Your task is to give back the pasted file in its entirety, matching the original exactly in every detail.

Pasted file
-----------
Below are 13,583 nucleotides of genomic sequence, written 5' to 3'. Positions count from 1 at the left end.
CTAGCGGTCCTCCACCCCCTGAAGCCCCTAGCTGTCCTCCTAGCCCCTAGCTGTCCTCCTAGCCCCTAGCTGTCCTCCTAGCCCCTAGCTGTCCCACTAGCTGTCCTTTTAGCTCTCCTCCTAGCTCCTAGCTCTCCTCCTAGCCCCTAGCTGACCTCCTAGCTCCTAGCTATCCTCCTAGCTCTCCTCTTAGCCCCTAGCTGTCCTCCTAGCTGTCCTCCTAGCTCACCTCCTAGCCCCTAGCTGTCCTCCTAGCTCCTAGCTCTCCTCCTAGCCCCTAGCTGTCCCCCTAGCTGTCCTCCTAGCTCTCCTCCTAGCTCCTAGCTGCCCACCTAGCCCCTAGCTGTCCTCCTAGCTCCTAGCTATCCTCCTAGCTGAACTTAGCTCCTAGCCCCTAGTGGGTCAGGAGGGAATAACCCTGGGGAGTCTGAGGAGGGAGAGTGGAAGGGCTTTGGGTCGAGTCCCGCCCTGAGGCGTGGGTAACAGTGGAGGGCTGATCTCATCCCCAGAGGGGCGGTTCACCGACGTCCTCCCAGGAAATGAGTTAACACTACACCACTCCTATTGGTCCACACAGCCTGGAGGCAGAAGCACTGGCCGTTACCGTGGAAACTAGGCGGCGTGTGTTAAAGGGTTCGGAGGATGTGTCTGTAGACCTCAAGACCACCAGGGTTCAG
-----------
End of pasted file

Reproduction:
Below are 13,583 nucleotides of genomic sequence, written 5' to 3'. Positions count from 1 at the left end.
CTAGCGGTCCTCCACCCCCTGAAGCCCCTAGCTGTCCTCCTAGCCCCTAGCTGTCCTCCTAGCCCCTAGCTGTCCTCCTAGCCCCTAGCTGTCCCACTAGCTGTCCTTTTAGCTCTCCTCCTAGCTCCTAGCTCTCCTCCTAGCCCCTAGCTGACCTCCTAGCTCCTAGCTATCCTCCTAGCTCTCCTCTTAGCCCCTAGCTGTCCTCCTAGCTGTCCTCCTAGCTCACCTCCTAGCCCCTAGCTGTCCTCCTAGCTCCTAGCTCTCCTCCTAGCCCCTAGCTGTCCCCCTAGCTGTCCTCCTAGCTCTCCTCCTAGCTCCTAGCTGCCCACCTAGCCCCTAGCTGTCCTCCTAGCTCCTAGCTATCCTCCTAGCTGAACTTAGCTCCTAGCCCCTAGTGGGTCAGGAGGGAATAACCCTGGGGAGTCTGAGGAGGGAGAGTGGAAGGGCTTTGGGTCGAGTCCCGCCCTGAGGCGTGGGTAACAGTGGAGGGCTGATCTCATCCCCAGAGGGGCGGTTCACCGACGTCCTCCCAGGAAATGAGTTAACACTACACCACTCCTATTGGTCCACACAGCCTGGAGGCAGAAGCACTGGCCGTTACCGTGGAAACTAGGCGGCGTGTGTTAAAGGGTTCGGAGGATGTGTCTGTAGACCTCAAGACCACCAGGGTTCAG